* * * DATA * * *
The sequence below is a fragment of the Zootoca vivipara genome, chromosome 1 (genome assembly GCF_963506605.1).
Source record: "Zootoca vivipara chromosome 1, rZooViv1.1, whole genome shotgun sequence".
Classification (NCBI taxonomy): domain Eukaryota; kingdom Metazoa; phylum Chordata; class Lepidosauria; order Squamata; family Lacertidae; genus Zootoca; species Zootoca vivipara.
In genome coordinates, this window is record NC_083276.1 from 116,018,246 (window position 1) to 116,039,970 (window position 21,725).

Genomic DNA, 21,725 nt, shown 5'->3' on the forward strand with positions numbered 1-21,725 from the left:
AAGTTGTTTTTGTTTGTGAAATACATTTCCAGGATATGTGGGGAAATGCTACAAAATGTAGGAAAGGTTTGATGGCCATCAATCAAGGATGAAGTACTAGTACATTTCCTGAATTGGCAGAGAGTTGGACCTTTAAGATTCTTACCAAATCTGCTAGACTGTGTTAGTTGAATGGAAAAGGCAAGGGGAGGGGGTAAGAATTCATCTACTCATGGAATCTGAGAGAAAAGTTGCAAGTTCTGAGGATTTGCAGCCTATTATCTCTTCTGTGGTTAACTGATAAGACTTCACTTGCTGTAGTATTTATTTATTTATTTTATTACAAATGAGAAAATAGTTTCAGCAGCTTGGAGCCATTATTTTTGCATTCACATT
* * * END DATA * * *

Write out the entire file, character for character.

The sequence below is a fragment of the Zootoca vivipara genome, chromosome 1 (genome assembly GCF_963506605.1).
Source record: "Zootoca vivipara chromosome 1, rZooViv1.1, whole genome shotgun sequence".
Classification (NCBI taxonomy): domain Eukaryota; kingdom Metazoa; phylum Chordata; class Lepidosauria; order Squamata; family Lacertidae; genus Zootoca; species Zootoca vivipara.
In genome coordinates, this window is record NC_083276.1 from 116,018,246 (window position 1) to 116,039,970 (window position 21,725).

Genomic DNA, 21,725 nt, shown 5'->3' on the forward strand with positions numbered 1-21,725 from the left:
AAGTTGTTTTTGTTTGTGAAATACATTTCCAGGATATGTGGGGAAATGCTACAAAATGTAGGAAAGGTTTGATGGCCATCAATCAAGGATGAAGTACTAGTACATTTCCTGAATTGGCAGAGAGTTGGACCTTTAAGATTCTTACCAAATCTGCTAGACTGTGTTAGTTGAATGGAAAAGGCAAGGGGAGGGGGTAAGAATTCATCTACTCATGGAATCTGAGAGAAAAGTTGCAAGTTCTGAGGATTTGCAGCCTATTATCTCTTCTGTGGTTAACTGATAAGACTTCACTTGCTGTAGTATTTATTTATTTATTTTATTACAAATGAGAAAATAGTTTCAGCAGCTTGGAGCCATTATTTTTGCATTCACATT